It all started around 2009 or so, when the standard way of studying functional enrichment was to upload relevant gene lists one by one to a web server such as DAVID, and download the resulting tables. This works fine for one analysis with just a few gene lists but is not really suitable for automating analyses or even just to trying out several different sets of parameters for WGCNA (uploading 20-30 modules after every parameter change gets tiresome real fast). After looking through then-available Bioconductor packages, I did not find anything that suited my needs, so I wrote my own GO enrichment function GOenrichmentAnalysis, still available but now deprecated in WGCNA. Around the same time, neuroscientist Jeremy A. Miller collected multiple brain-related reference gene sets from published literature and wrote the function userListEnrichment to study enrichment of input gene sets in his collection of brain gene sets. (In case you’re wondering, the function was published in this article.)

Although running automatable R code was a big improvement on uploading modules to DAVID every time something in an analysis changed, it eventually became clear to me that we need a unified enrichment calculation function for both types of reference gene sets; having two separate functions is inconvenient and at the very least makes it necessary to re-run multiple testing correction after the results have been combined.

Another area that I didn’t see addressed in the software packages available then was the ability to define groups of individual gene sets based on their origin (say tissue, technology etc), interpretation, or any other characteristics that may be relevant. One could then restrict a large collection of say all brain sets to say just cortex-related sets, or just disease-specific sets etc. Since a gene set could belong to many groups, one could also think of the groups as tags.

Around mid-2014, I put together the first versions of an R package for annotation and enrichment calculations, and eventually called it anRichment (for, well, annotation and enrichment, with a capital R to emphasize R language in which it is written). Over time the package as well as number of gene sets in it grew and the newest and greatest version is actually split into two packages, anRichmentMethods for the functions, and anRichment itself for data and accessor functions. It is best to think of the two essentially as one package, split only so one would not have to download and reinstall several tens of megabytes worth of data every time a function changes or gets added.

What does anRichment do?

The packages aim to do a few things I found useful in my own work:

  • Collect interesting gene sets in an organized, tagged collection for relatively easy retrieval and manipulation. This includes functions for creating custom gene sets and annotating them with tags.
  • Combine standard databases of functional gene sets such as GO, KEGG and others with custom collections of gene sets in a unified structure allowing equal treatment and use.
  • Calculate enrichment of query sets in reference gene sets and output all relevant statistics in a convenient format. At present enrichment is evaluated using Fisher exact test only.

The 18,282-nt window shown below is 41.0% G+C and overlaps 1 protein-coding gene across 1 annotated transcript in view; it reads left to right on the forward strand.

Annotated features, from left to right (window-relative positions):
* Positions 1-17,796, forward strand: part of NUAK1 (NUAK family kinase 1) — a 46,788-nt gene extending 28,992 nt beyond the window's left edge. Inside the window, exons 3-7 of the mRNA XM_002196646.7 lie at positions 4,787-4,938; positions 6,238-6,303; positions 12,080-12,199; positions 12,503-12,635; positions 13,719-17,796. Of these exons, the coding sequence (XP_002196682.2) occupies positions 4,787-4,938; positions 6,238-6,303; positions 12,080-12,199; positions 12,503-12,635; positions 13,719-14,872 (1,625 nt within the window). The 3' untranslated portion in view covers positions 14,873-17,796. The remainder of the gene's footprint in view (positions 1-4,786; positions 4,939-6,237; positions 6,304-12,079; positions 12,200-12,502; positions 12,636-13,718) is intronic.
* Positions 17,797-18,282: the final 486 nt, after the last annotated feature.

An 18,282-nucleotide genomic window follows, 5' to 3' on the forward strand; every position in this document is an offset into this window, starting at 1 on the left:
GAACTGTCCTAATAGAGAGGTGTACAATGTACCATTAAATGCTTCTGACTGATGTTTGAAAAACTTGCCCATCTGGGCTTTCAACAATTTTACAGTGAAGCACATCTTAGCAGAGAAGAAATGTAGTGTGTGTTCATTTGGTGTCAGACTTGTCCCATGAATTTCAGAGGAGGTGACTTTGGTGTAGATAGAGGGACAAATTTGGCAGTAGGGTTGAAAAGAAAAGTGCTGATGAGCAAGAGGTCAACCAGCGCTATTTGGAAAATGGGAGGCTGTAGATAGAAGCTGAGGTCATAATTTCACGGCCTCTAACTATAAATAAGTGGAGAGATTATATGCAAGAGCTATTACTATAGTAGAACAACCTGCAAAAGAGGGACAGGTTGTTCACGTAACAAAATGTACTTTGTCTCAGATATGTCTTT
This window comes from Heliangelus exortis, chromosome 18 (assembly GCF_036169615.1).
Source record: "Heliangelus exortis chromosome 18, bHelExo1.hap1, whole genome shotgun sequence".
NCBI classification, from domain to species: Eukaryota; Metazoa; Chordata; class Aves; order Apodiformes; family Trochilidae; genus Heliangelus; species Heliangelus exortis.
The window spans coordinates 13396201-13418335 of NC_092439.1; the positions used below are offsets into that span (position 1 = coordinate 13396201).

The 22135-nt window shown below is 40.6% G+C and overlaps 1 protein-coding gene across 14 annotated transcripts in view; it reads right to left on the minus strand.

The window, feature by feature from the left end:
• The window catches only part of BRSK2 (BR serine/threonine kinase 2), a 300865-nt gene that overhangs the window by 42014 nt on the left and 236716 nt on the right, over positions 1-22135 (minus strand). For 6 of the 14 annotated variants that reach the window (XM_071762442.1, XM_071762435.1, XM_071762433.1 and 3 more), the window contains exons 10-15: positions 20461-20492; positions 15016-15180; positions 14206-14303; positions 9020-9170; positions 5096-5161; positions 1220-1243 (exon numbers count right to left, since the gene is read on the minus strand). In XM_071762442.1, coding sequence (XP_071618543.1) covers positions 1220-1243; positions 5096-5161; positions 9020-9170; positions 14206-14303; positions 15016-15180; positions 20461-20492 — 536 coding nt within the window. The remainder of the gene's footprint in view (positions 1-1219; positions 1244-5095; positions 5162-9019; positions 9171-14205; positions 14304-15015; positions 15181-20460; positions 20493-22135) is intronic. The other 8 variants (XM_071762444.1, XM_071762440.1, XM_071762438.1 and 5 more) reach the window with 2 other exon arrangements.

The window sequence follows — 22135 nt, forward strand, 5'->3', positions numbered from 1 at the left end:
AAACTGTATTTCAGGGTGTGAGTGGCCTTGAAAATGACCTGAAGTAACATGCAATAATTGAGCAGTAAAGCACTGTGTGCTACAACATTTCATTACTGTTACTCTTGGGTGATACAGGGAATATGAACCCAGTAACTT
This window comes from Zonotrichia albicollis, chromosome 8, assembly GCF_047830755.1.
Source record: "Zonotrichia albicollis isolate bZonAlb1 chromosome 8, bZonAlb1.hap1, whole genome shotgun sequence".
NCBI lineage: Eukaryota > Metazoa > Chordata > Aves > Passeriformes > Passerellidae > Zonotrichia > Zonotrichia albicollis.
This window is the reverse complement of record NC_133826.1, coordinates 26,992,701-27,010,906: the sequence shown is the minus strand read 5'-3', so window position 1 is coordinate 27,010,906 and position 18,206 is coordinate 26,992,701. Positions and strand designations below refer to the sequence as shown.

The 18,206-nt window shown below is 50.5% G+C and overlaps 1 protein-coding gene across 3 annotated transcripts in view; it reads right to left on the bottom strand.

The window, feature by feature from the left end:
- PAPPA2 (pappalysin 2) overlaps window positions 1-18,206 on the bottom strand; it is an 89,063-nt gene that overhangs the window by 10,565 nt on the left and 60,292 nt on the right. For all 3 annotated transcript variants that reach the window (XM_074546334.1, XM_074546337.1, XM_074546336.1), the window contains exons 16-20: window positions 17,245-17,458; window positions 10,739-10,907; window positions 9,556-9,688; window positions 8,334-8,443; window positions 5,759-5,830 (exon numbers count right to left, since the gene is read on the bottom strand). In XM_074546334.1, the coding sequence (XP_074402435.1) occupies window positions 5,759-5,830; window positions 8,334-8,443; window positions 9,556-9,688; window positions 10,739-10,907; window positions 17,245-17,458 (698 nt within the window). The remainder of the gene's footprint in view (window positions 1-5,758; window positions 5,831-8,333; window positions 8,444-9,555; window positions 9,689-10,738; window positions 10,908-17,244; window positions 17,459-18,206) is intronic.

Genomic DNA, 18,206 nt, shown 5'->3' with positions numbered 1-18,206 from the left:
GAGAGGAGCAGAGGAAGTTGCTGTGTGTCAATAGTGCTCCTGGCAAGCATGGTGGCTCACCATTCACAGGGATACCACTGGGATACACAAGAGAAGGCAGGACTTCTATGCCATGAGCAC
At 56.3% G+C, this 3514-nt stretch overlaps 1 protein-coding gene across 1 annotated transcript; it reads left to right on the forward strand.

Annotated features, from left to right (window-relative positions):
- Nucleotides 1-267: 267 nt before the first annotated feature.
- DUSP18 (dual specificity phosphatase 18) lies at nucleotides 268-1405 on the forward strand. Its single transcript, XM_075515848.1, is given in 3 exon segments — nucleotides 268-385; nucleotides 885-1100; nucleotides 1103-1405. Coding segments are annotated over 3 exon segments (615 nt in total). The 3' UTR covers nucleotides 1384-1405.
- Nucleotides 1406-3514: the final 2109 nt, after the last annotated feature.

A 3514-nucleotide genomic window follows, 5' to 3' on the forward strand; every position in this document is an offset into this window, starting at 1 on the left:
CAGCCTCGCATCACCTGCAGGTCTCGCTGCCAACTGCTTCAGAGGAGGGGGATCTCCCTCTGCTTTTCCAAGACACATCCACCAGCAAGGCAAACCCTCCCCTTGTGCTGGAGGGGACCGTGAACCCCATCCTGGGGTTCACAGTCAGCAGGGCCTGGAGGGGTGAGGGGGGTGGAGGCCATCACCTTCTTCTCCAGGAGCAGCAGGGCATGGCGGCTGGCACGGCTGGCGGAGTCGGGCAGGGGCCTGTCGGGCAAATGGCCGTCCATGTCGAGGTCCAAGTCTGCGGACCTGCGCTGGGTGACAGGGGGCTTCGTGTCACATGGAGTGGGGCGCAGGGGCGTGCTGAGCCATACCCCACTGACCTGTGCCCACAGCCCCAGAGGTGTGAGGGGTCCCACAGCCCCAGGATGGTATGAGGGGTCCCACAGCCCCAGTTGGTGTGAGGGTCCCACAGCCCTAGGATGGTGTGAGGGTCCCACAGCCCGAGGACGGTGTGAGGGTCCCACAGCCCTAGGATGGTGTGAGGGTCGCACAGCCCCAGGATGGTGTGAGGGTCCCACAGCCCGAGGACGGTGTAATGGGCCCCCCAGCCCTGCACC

• Provide supporting functions for the multitude of smaller tasks that often crop up when collecting gene sets or calculating enrichment.

To help users get started, I wrote an introductory tutorial. It contains a simple example calculation of enrichment of WGCNA modules in GO, sketches out some of the more advanced capabilities of the package and provides information to hackers who would like to tinker with the existing code. Worth checking out! (Says the author :))

Collections available in anRichment

The package either stores or provides access to multiple collections of reference gene sets:

  • GO, KEGG, NCBI BioSystems pathways: The starting point of most enrichment calculations. GO sets are accessed though Bioconductor annotation packages while KEGG and other components of the NCBI BioSystems pathway database are stored internally.
  • Internal collection: The original collection of gene sets collected by Jeremy A. Miller while he was a PhD student at UCLA. It contains brain and blood-related gene sets from various published articles.
  • HD Signatures Database (HDSigDB): A collection of gene sets directly or indirectly related to Huntington’s disease (HD). This collection is maintained by Rancho Biosciences under contract from CHDI, Inc. The HDinHD portal contains detailed descriptions of the gene sets. HDinHD requires free registration to access the data.
  • Miller AIBS collection: More gene sets collected by Jeremy A. Miller up to about 2014. Contains brain development-related gene sets, transcription factor targets and others.
  • HD Target DB: HD-related gene sets collected originally by Michael Palazzolo and Jim Wang for CHDI. Contains functional sets compiled from literature as well as textbooks, gene sets from HD perturbation studies, protein-protein interactor sets and others.
  • Neurogenomic sets collected by X. William Yang and members of his lab: Another collection of gene sets curated from published articles that people in Yang lab found useful in their research.
  • Positional gene sets: Each gene set contains genes within a certain window around a given genomic position. These sets are generated dynamically from Bioconductor annotation packages.
  • Molecular Signatures Database: anRichment provides a function that converts the Molecular Signatures Database (MSigDB) in XML file format into an anRichment collection. Users wishing to use MSigDB need to obtain the XML file from Broad Institute.

But wait, there’s more! Several additional packages provide additional collections that collect WGCNA modules from my own analyses of HD data and brain-related gene sets culled from the literature by our friends at Verge Genomics.

The reader has by now surely noticed that most custom collections in anRichment focus on neuroscience in general and Huntington’s disease in particular. Well, that mirrors the focus of my own work and I suppose it will make anRichment, as it stands now, most useful to the neuroscience community. I surely hope that people in other fields who have their own favorite collection of literature gene sets find anRichment useful and perhaps share their collection or collections with the wider world.